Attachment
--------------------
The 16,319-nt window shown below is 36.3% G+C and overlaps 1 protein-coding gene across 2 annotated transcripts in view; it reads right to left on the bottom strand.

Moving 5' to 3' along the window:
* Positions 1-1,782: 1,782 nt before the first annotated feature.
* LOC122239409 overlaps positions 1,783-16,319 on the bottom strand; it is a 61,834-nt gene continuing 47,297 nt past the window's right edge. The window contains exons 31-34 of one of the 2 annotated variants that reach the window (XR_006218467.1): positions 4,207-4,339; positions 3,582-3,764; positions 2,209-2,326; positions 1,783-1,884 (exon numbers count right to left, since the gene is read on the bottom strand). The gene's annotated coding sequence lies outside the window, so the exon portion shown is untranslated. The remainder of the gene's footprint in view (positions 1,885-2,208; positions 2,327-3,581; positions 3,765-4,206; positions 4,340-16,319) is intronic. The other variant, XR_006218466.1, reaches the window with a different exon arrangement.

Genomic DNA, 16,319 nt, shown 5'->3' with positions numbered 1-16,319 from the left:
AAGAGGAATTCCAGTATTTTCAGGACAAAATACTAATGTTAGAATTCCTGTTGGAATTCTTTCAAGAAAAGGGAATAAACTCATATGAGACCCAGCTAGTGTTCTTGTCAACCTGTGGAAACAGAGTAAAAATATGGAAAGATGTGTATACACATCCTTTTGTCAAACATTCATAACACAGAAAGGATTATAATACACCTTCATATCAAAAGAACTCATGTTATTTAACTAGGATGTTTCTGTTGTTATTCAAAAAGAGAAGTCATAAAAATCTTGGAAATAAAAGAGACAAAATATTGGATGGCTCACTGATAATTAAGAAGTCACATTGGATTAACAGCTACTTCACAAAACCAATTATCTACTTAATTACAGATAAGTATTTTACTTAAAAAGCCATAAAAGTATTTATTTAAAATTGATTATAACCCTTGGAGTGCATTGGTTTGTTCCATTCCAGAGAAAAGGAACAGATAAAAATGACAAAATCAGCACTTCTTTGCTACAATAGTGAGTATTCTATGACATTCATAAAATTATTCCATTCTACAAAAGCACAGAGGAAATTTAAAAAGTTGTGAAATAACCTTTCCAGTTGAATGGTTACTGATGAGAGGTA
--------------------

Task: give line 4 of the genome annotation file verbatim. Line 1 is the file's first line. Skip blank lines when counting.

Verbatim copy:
* LOC122239409 overlaps positions 1,783-16,319 on the bottom strand; it is a 61,834-nt gene continuing 47,297 nt past the window's right edge. The window contains exons 31-34 of one of the 2 annotated variants that reach the window (XR_006218467.1): positions 4,207-4,339; positions 3,582-3,764; positions 2,209-2,326; positions 1,783-1,884 (exon numbers count right to left, since the gene is read on the bottom strand). The gene's annotated coding sequence lies outside the window, so the exon portion shown is untranslated. The remainder of the gene's footprint in view (positions 1,885-2,208; positions 2,327-3,581; positions 3,765-4,206; positions 4,340-16,319) is intronic. The other variant, XR_006218466.1, reaches the window with a different exon arrangement.